Open Source News Desk
Memcached Goes Commercial
There’s a new database gun in town -NorthScale's solution is already being leveraged by several large web properties
By: Maureen O'Gara
Mar. 16, 2010 04:45 AM
Well, boys, there’s a new database gun in town.
NorthScale, the start-up du jour, broke cover Tuesday brandishing the premise that your traditional RDBMS ain’t what you want for web application data.
Instead it’s got some free – as well as paid – scale-out data management widgetry that it calls “elastic data infrastructure,” built by the primary contributors and committers to the Memcached open source project – (which, it will point out, is used by 18 of the top 20 most heavily trafficked web sites).
NorthScale’s memcached distribution is designed to scale horizontally and infinitely, working alongside existing RDBMSs to provide data management that’s simple, non-disruptive and cost-effective for modern web applications.
It’s supposed to match the scale-out needs and architecture of modern web applications and compute clouds, and promises substantial reductions in capital and operating costs.
Described as optimized for web applications and cloud computing, its solution is already being leveraged by web properties such as Zynga’s FarmVille, Café World, Mafia Wars and other games that have over 235 million active users a month as well as Korea’s number one search portal, Naver.com, a $1.2 billion operation.
NorthScale observes that web applications generate data at volumes exceeding any other category of interactive software – and waves around IDC estimates that in 2012 the amount of digital information produced a year will equal nearly 2,500 exabytes, thanks to the Internet, which is 2,500 billion gigabytes or five times what was produced in 2008.
And a lot of this data, and the interaction patterns between the software and data, it says, differs fundamentally from those of transactional software systems such as the payroll and ERP widgetry beloved by your average RDBMS. But despite the differences, relational database technology continues to be used as a “one size fits all” approach for both classes of software.
This is where NorthScale comes in.
It says you can forget the ACID guarantees of relational databases, and their cost and scalability limitations, along with what NorthScale co-founder and chief strategy officer James Phillips calls their “intolerable overkill,” and substitute the start-up’s distributed key-value cache and database technologies.
It says users can start with existing relational database technology and expertise, and incrementally evolve towards a scale-out data architecture for their web applications using its Memcached Server and Membase Server.
The freebie NorthScale Memcached Server is an enhanced memcached distribution that features secure application multi-tenancy (it supports multiple applications on a shared cluster); dynamic cluster scaling; browser-based cluster administration (to monitor and manage a memcached cluster); 100% “memcapable” certification (meaning it supports all protocols and operations); and support for Linux and Windows (Windows ain’t usual).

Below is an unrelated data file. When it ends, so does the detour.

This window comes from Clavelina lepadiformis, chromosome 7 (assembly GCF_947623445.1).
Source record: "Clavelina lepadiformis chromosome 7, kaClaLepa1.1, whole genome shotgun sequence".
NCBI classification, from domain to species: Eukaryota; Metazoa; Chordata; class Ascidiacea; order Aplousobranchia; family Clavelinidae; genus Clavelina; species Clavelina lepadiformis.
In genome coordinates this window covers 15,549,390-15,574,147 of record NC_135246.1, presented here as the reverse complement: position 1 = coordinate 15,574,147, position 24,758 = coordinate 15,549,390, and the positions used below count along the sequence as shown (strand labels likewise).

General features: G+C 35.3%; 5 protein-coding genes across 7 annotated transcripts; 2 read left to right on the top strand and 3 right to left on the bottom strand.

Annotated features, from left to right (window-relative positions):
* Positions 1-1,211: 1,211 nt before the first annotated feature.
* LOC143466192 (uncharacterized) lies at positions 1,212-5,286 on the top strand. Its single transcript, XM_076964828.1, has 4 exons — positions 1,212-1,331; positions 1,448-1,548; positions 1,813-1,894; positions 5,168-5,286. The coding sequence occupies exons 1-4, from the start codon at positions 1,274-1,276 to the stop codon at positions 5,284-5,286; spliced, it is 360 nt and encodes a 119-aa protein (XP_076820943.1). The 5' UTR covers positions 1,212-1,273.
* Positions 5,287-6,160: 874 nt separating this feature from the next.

The paid NorthScale Membase Server, on the other hand, is a high-performance distributed key-value database that builds on the server and persists the data, something memcached doesn’t do. It can also replicate data and promises down the line to index and query. Compatible with memcached APIs and existing client libraries, it can be the primary database rather than an RDBMS.
While memcached reduces the number of reads an application must do from the database – because of its distributed in-memory caching technology of course – data is still inevitably stored in a relational database. NorthScale says using its Membase Server an organization can identify and gradually “drain” data from a relational system to Membase and get the “simple, fast and infinite properties” of memcached across both reads and writes, while slashing data management costs.
This widgetry offers a distributed key-value database for storing data objects; supposedly infinite scalability – just add more commodity servers, NorthScale says, to expand data and I/O capacity; extremely high-performance (the speed of memcached for both reads and writes); tunable persistence behavior (optimize write patterns to match application needs); a pluggable storage engine to store data on- or off-node with user-replaceable storage subsystems; and fully configurable data replication (think data-layer fault tolerance for continuous application ops).
Subscription-based pricing for support for its Memcached Server starts at $799/server/year and runs to $1.299 depending on the support level.
The Membase Server is currently deployed in private beta with three customers and has already brought in $500,000 according to Phillips. It will be available for public beta testing in a couple of months. Product availability and pricing will be announced in Q2.
There’s also a free downloadable Developer Kit.
NorthScale started to get organized in January of ’09 and picked up $5 million in funding soon after from Accel Partners and North Bridge Venture Partners. It’s got less
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